It's easy, as a pastor, to lose focus in the midst of so many demands upon our time; or to get into a rut, just doing things one week because you did them the week before. The exposition of Paul's ministry to the Colossian church and its applications to the modern pastor and church in this book, helped me to refocus on the things that are most important in the service of Christ. My mind was instructed, my heart encouraged, and conviction often drove me to my knees to cry out to our Saviour for grace to be a faithful pastor.

    Both men have written with great insight. At times, I felt like they were sitting in my congregation. At other times, it seemed like they were with me in my study, with a clear understanding of my heart. It was just what I needed to spur me on to seek greater likeness to the great Shepherd.

    The book is profitable for both pastors and church members. At times, I was eager to get to the "Fellow Christian" application. The "Fellow Pastor" sections were just as challenging and helpful. I highly recommend the book. It is already on my read again list. It is a book that demands the accompaniment of prayer.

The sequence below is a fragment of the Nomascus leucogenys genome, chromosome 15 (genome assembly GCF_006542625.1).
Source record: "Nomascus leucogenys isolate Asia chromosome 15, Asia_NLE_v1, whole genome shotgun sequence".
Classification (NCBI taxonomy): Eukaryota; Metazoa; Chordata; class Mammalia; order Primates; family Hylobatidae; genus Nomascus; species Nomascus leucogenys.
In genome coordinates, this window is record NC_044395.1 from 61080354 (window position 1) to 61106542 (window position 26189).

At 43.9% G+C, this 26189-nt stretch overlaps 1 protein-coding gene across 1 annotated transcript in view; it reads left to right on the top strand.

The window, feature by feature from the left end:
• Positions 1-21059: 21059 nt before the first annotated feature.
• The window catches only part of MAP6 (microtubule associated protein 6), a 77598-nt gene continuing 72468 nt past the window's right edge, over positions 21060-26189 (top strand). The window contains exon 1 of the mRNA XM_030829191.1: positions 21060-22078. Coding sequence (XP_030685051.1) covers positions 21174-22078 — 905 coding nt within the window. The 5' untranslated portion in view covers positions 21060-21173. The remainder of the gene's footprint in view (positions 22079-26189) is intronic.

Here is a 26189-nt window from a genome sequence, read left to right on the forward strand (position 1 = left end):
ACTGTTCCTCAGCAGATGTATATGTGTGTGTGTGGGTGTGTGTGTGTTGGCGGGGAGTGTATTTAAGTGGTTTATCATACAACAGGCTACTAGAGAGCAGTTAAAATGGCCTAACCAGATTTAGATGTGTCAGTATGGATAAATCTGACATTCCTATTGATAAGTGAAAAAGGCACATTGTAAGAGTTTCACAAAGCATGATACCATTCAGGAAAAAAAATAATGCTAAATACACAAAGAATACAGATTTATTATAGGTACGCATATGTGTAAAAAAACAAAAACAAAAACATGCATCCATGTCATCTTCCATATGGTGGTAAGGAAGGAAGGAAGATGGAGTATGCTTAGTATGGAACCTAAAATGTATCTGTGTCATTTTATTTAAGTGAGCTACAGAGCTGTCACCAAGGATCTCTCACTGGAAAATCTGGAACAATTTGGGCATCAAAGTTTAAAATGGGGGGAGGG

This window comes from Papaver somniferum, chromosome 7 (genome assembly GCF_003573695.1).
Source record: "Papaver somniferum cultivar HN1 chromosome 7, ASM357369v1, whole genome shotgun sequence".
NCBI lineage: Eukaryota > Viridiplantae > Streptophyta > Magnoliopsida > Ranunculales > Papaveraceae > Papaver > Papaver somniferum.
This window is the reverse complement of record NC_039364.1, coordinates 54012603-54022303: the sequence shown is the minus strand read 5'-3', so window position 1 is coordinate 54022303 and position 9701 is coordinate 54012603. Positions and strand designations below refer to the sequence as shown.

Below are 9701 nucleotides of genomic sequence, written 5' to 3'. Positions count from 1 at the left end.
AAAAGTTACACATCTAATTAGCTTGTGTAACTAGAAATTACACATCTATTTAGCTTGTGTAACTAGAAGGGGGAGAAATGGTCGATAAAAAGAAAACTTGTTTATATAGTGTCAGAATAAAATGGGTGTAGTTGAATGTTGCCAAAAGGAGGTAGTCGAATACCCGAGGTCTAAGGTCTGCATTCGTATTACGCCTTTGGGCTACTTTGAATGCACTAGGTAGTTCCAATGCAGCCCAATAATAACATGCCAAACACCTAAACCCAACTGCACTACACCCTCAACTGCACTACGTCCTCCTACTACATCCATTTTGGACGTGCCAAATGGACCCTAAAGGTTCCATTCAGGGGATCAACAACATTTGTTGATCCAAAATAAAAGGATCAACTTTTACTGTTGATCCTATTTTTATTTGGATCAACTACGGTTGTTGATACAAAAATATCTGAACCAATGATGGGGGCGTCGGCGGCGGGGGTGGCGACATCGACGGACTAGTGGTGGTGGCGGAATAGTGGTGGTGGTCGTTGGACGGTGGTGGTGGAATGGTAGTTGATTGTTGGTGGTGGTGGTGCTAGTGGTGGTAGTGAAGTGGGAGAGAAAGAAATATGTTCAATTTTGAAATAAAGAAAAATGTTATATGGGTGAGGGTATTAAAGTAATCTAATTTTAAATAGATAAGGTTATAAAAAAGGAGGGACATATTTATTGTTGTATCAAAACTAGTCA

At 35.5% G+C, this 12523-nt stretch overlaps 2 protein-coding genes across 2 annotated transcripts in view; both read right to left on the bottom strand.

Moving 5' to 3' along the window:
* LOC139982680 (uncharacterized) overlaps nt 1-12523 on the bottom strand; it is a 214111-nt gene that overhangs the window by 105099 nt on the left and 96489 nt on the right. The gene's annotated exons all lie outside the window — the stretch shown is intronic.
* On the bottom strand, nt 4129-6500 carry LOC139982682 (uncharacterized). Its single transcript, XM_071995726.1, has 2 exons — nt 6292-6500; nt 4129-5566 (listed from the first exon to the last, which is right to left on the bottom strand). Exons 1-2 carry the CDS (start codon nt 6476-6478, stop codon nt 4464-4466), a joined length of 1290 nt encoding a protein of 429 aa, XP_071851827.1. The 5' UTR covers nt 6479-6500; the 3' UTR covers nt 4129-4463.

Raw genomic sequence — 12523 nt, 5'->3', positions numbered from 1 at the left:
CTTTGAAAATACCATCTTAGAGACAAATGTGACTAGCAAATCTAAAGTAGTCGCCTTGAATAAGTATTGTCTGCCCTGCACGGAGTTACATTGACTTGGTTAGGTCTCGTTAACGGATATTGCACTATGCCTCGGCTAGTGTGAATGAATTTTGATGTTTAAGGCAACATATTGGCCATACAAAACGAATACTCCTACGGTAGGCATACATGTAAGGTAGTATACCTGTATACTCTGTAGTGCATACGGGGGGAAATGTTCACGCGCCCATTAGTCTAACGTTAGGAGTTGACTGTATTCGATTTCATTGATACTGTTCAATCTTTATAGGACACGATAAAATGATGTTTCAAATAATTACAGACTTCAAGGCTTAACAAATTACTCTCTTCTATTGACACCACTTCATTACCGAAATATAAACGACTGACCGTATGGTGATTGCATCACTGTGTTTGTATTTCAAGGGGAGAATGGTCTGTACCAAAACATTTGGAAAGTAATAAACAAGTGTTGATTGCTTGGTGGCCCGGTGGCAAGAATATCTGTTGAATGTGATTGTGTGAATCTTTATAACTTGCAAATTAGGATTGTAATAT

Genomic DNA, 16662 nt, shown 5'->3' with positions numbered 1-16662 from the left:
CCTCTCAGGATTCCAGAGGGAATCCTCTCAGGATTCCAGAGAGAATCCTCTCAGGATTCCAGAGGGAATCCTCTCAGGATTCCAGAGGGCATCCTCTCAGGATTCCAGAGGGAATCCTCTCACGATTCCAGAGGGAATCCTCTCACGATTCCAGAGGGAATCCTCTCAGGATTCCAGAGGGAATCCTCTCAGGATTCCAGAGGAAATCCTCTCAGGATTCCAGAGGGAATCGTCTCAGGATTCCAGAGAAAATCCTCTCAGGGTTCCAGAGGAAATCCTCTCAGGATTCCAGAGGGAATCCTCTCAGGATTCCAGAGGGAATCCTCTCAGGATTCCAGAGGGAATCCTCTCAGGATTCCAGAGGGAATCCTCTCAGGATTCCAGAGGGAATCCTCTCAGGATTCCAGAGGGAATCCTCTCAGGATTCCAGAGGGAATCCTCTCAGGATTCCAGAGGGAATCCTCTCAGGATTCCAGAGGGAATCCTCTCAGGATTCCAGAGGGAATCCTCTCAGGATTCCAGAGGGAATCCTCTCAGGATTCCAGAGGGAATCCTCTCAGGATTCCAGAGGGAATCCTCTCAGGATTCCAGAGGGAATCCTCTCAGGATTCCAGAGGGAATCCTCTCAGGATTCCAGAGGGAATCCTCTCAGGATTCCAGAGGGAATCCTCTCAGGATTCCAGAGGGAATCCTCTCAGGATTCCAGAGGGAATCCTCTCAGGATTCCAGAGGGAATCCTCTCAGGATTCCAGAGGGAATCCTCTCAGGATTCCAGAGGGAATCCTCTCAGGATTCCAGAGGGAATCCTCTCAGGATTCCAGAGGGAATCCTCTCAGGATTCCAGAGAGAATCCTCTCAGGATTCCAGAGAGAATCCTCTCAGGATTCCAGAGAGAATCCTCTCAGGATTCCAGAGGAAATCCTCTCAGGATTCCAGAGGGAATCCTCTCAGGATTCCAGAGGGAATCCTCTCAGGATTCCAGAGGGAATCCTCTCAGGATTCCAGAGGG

4. 5 Stars Out Of 5
    Must reading for the Pastor
    October 11, 2010
    Terry Delaney
    Quality: 5
    Value: 5
    Meets Expectations: 5
    As a book reviewer, I do not have much to really critique since the book is an exposition of Colossians 1:24-2:5. Ventura and Walker strike at the heart of what is wrong with so much in the pastoral ministry today quite simply because so many of the pastors in the ministry are not following God's word for pastors. A Portrait of Paul, while about the apostle Paul is extremely Christo-centric in its approach and application. In other words, when Christ says, "I am the vine and you are the branches, apart from me you can do nothing" (emphasis added), He means it-especially for pastors.